Looking at the cost of closing state prisons

Local

There is concern about the impact of Governor Cuomo’s plan to close three state prisons. It’s part of his effort to help balance a budget that’s $2.3 Billion  in the hole.

The Governor said it would depend on which facilities close, but he’s estimating an annual savings of at least $35 million.

Since taking office in 2011, Governor Cuomo has closed 24 state prisons and juvenile detention centers. That’s more than any Governor in state history. He said with a shrinking inmate population and pummeling crime rates, the need for facilities is decreasing.

Numbers released by his administration show that when Cuomo was elected, there were 56,419 inmates.At last check, there are roughly 46,972. That’s a 16.7 percent reduction. The administration says it’s the lowest level in 30 years.

Currently, there are still 54 correctional facilities operating across the state. The Governor said it will be up to the DOCCS to determine which facilities should close.

The Correctional Officer’s Union is condemning the Governor’s proposals.

The President of New York State Correctional Officers and Police Benevolent Association issued a statement suggesting that this would make prisons more dangerous for both inmates and staff:

Once again, New York is putting its residents at risk by proposing to close more prisons. This will unquestionably make our prisons more dangerous. It means consolidating the incarcerated into other prisons, making them overpopulated and increasing the risk of violent behavior. Violence at New York’s correctional facilities is already at a historic high.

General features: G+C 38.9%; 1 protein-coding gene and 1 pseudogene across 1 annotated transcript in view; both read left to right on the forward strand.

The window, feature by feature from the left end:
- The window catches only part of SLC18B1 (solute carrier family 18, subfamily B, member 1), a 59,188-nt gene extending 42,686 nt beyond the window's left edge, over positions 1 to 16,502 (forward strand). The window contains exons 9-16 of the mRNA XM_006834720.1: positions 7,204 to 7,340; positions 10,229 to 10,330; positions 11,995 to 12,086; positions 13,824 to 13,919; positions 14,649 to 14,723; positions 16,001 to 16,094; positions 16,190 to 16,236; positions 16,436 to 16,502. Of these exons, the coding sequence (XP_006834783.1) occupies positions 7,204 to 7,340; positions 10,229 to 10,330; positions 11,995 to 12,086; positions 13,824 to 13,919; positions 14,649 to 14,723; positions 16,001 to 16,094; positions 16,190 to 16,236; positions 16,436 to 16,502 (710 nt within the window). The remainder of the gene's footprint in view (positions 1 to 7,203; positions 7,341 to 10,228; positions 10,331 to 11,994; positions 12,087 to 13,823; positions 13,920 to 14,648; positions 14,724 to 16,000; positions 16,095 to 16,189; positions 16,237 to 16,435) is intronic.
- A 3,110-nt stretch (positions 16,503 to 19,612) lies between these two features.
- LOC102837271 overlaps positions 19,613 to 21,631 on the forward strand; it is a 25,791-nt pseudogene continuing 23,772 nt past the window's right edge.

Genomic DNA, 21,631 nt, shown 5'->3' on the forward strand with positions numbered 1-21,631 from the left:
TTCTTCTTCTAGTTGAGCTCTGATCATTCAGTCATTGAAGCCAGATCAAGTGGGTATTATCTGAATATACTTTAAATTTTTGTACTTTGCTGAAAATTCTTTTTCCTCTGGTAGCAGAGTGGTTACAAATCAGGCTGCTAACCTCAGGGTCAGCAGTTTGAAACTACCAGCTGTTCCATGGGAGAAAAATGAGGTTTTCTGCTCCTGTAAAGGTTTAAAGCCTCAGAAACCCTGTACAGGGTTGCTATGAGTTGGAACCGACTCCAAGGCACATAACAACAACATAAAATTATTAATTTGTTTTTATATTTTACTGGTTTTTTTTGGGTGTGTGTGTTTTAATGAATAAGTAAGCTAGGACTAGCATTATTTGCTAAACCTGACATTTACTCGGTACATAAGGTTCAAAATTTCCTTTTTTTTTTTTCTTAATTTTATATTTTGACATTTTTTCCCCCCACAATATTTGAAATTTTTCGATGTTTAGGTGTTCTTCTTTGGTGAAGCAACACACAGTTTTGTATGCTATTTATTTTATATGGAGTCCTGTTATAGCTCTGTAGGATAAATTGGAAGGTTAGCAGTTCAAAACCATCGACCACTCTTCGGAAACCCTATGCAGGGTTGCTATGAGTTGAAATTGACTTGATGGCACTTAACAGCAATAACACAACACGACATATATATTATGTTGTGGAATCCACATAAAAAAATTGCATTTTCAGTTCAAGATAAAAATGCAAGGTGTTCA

He also said some of the Governor’s Administration’s numbers are misleading.

The Administration will inevitably attribute closures to the number of open beds in the corrections system, but that’s a misleading argument to say the least. Here is the real story. The State continues the dangerous, archaic and borderline cruel practice of double bunking. If the State simply agreed to stop cramming incarcerated individuals together into double bunks like sardines, the number of open beds in the system would diminish substantially. Our officers and advocates for incarcerated persons agree: the State needs to end the inhumane practice of double bunking immediately.

Powers added that the closures would undoubtedly devastate the three New York communities surrounding the three chosen facilities:

Our officers’ families and their communities will be forever and irreversibly turned upside down. Countless local mom and pop stores, vendors, restaurants, community and jail support groups, just to name a few, will be upended overnight. It goes without saying local governments will suffer dramatically as their tax base will disappear. Closures mean destroying the fabric of our officers’ communities, and eviscerating local jobs, local tax base and the local economy. We urge New Yorkers to reject this plan outright. Considering yesterday’s news of Amazon cancelling its plans, it seems implausible the Administration would announce such a devastating community and job-killing effort just 24 hours later.

The Governor said the employees would have the option of transferring to another facility.

The Department of Corrections and Community Supervision would be directed to cease facility operations no later than September 1, 2019.
 

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